Alum finds passion in animal conservation

McKenna Hancock, who attended Kingwood Park, graduated from Otterbein University in May with degrees in zoo and conservation science and in biology.

Allie Jorgensen, Staff Writer

McKenna Hancock always knew she wanted to work with animals. During her kindergarten graduation, she told her teacher she wanted to be an entomologist, which is the study of insects – a branch of zoology. 

Little changed as Hancock got older. She grew up watching a lot of shows about people who worked with animals, like Steve Irwin the Crocodile Hunter, Jane Goodall, and a lot of bug people online.

While at Otterbein University, McKenna Hancock worked at the Ohio Wildlife Center. (Submitted by McKenna Hancock)

“I grew up constantly wanting to be like those people,” said Hancock, who graduated from Kingwood Park in 2017.

Now, Hancock has two degrees: one in zoo and conservation science and one in biology from Otterbein University in Ohio. 

She got her start with internships during high school and college at the Houston Zoo. 

“The Houston Zoo had an opportunity that allowed me to work there and I immediately did that,” she said. “Then from there it just bloomed. The Houston Zoo is really who I have to thank.”

That is where Hancock first did field work out in the wild and helped many organizations first-hand. In Galveston, she helped build a clam wall to stop erosion at the beach by moving clamshells that were on land into the water. 

“We had to bag all those clamshells ourselves, and we carried them all into the water and piled them up to make a wall,” she said.

She also helped remove the invasive Chinese tallow trees from national parks and interacted with the public by teaching them about the animals.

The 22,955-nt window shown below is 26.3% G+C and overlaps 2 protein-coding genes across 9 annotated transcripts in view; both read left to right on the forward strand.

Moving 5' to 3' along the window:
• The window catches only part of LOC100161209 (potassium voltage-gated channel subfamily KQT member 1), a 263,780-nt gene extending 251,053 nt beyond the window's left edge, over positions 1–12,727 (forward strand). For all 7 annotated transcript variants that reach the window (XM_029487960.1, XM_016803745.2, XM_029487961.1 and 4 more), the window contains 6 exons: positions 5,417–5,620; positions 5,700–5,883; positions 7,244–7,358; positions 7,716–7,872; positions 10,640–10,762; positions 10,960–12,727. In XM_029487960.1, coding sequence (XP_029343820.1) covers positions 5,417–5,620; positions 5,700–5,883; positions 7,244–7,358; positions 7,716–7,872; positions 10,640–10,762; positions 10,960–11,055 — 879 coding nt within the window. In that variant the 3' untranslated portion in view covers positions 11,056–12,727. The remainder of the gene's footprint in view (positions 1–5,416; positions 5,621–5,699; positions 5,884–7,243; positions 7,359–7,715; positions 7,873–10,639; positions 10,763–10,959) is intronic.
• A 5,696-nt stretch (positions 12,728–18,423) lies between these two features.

In college, Hancock also spent a lot of her time at the Ohio Wildlife Center, which is a rehab facility for injured animals. If ready after rehabilitation, the animals are released back to the wild.

Hancock got a rabies vaccination, which was mandated to hand-feed bats, and train raptors, raccoons and foxes.

“I really recommend getting rabies vaccinated if you want to be in this field,” she said.

Hancock said those interested in working in animal conservation should work at a rehab facility, because of their importance. 

During college, Hancock also spent time in Africa — both in Malawi and Namibia. She spent three months at the Cheetah Conservation Fund in Namibia, where she worked hands-on with livestock guarding dogs. Since cheetahs would come in and kill farmers’ cattle, the farmers would then kill the cheetahs to stop them from killing the cattle.

Throughout much of high school and in college, McKenna Hancock volunteered and interned at the Houston Zoo. (Submitted by McKenna Hancock)

“It is absolutely amazing, and seeing those other cultures is incredibly important to the work of conservation,” Hancock said.

In response, the Cheetah Conservation Fund gives farmers livestock guarding dogs, like the kangal shepherds, who bark and scare cheetahs away. The program was started in 1994 and has resulted in much fewer cheetah deaths.

While working there, Hancock helped the dogs deliver puppies, took the dogs on walks and performed parasitology on all of the dogs to see if they had parasites. 

She loved learning about the people in the areas in which they were working and hopes to travel more for conservation work.

“If you don’t know what the people need then you can’t conserve the animals there,” she said. “You have to help the people first and then the people will help you.”

Hancock graduated in May from Otterbein University. While the pandemic has slowed travel and therefore hurt job prospects, she continues searching for wildlife biologist jobs and hopes to do fieldwork again soon. 

“I would love to work with bats because they are like one of my favorite things that I’ve ever worked with and there’s a lot of problems with them right now,” she said.

Bats need a lot of help because of white-nose syndrome, which is spreading all over the world and is considered one of the worst wildlife diseases in recent times. 

For those interested in careers in wildlife conservation, Hancock said to try to work at local rehab facilities and shelters. She also said the conservation club at the school will look good on a resume too. 

“No matter where you’re getting involved in, if you’re getting involved with the animals, it’s gonna be a good option,” Hancock said.